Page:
The talk

Preface

I’ve been purposely eating fewer animals recently.  What began as simply a health-related decision has been further reinforced by the issue of morality.  I have compassion for living creatures that are unknowingly sacrificing what they hold most precious – their life, in order for us human beings to survive.  It begs the question of whether or not it is even necessary.  Think: TRUTHOLOGY.  At the very least, can the line can be drawn at a more reasonable and sustainable point?  I believe so!  Animal agriculture is killing millions of animals for food each and every day….well into billions of animals per year.  Take a moment and consider how many preserved dead animal carcasses are literally scattered around your community at supermarkets, restaurants, household refrigerators, etc.  It’s a pretty morbid, yet fascinating thought. This is our socially accepted reality….which is particularly stunning considering the negative consequences of animal agriculture to our health and the health of our planet.  Evaluating your diet and decreasing your consumption of animals by one meal per day, just one, is not a very extensive commitment and would make a big impact on your health and our global footprint.  It has been relatively easy for me to accomplish this goal each day and I feel much better physically and mentally as a result.

Coming of age (x2)

I had an unanticipated conversation with my 5 year old daughter very recently.  She is keenly aware of the transformation I made and has a decent understanding the foods that I choose to avoid.  The other day she asked me why I do not eat hot dogs.  Incidentally, this was my second opportunity to have “the talk” with her.  The first time was when, during a meal at a younger age, she said the chicken she was eating is just called chicken, but it’s not a real chicken….as if the word chicken itself had two distinctly different meanings.  It was at that moment that I realized there was a disconnect in her mind, because it was incomprehensible to her that we would eat animals.  She didn’t have to express it any further….her words were naive, thought-provoking and powerful.  She was as certain of her statement as her belief in the tooth fairy.  I was not prepared to have this conversation and did not do well on my toes.  While I squandered this opportunity to address the chicken comment, I was pleased to see it return to me once again with the hot dog inquiry.  I considered the various responses I could give her, along with the amount of detail with which I would provide.  I decided to go for it and just tell the truth.  Knowing where her food comes is not a foreign subject matter to her.  We visit the farmer’s market regularly and she has picked fruit at orchards many times in her life.  Why should this be any different?  Choosing to simply lie or gloss over it did not seem like a viable option to me, especially considering this second opportunity.  I believe it happened for a reason.  Plus, I felt as though she was now at an age that she could properly comprehend where hot dogs come from and make an intelligent choice as to where she stands on the matter.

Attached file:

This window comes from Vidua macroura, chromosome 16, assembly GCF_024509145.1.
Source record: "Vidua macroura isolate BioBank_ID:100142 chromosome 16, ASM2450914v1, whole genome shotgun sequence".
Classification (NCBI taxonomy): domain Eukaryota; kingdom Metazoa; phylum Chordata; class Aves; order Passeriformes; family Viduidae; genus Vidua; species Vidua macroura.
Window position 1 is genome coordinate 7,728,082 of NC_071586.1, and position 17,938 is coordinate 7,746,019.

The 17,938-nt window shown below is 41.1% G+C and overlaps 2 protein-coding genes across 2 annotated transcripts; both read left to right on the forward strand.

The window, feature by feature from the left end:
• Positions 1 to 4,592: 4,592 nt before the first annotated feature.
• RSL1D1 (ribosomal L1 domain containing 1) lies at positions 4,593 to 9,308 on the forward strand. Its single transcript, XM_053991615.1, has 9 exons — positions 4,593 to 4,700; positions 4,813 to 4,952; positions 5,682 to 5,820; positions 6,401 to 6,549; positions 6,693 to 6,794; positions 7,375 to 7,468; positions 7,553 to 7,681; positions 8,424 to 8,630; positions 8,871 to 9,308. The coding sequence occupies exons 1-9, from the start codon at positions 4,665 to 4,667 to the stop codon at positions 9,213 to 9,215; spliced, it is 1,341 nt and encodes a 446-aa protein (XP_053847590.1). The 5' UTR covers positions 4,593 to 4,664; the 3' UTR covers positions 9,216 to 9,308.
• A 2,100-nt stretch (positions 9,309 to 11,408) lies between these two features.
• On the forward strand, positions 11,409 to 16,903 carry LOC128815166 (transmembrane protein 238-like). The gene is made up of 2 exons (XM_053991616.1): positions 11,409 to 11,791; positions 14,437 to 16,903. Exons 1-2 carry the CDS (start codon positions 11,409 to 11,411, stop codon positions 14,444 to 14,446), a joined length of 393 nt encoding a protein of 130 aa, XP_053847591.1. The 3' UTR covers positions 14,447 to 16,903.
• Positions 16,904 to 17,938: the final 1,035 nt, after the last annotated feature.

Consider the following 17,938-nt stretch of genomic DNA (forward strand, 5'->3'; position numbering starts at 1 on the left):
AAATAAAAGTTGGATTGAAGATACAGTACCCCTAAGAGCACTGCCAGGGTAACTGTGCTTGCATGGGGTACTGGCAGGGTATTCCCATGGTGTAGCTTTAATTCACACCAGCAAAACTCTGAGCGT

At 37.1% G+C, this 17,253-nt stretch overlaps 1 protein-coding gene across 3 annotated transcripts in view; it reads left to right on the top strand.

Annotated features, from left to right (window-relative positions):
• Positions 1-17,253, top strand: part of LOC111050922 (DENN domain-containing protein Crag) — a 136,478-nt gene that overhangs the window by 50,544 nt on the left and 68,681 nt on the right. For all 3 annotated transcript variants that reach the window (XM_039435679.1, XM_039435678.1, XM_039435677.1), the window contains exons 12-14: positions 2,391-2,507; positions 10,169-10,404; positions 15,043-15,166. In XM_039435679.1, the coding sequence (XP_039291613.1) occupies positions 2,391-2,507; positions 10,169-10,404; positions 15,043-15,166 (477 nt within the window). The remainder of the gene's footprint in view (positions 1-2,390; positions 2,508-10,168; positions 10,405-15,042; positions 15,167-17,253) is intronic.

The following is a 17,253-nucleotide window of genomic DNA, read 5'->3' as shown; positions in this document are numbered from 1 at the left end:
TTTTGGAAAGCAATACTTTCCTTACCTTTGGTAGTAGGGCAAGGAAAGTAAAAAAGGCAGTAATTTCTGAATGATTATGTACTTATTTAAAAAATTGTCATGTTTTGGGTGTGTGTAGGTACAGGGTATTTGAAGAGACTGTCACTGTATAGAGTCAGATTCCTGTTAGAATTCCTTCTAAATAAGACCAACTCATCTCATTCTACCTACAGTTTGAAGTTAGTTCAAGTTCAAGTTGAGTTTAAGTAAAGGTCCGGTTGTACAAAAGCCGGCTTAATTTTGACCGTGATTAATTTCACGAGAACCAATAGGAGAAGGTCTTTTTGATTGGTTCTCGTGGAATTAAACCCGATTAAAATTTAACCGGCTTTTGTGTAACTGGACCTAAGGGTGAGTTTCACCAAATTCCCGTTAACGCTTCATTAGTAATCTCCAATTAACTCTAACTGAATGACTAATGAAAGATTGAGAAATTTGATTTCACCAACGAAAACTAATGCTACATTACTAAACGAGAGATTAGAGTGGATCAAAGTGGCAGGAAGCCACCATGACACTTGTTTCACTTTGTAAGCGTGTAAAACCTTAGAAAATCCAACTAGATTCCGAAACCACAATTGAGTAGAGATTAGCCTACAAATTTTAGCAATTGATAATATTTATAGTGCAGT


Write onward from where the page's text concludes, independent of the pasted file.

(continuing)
The Talk

The first thing I told her is that a hot dog is typically comprised of all of the unwanted parts of the cow after the good parts are used for steaks.  This was my lead-in to seeing if she would actually follow that we are consuming animals for food.  Once she acknowledged that fact, I transitioned to the simple idea of eating animals as food.  She seemed quite interested and surprisingly not frightened by the idea at all.  I admired her strength and felt very comfortable having this matter of fact discussion with my child.  I shared with her my views as it pertains to what I eat and do not eat, which is a deliberate choice that I make.  The next night at a friend’s BBQ she was offered a hot dog and she turned it down.  We did not make a big deal out of it, but it was noticed.  The next day, I shared this story with another friend and he openly criticized me for taking away from my daughter one of the highlights of an American childhood…..hot dogs.  Everyone is entitled to an opinion, yet I did not feel guilty in the least.  Since that day, she has been offered hot dogs and has accepted them on occasion.  We have not purposely “steered” her away.  And I am perfectly okay with this.  There is nothing worse than putting pressure on a child, and all I did was teach and coach.  I never had a moment like this as a child, or at least that I remember….and I am proud that however my daughter decides to eat will be done with thought and purpose.  Her food choices will not be hiding behind the shadows of reality….because I saw a window of opportunity where I could either extend the illusion and further her desensitization OR be honest and teach.  I am proud of the measures I took.

As an aside, here is a relatively balanced article on the recently published “Vegan is Love” book for children.  Interesting read: http://abcnews.go.com/blogs/health/2012/04/19/childrens-book-encourages-vegan-lifestyle/

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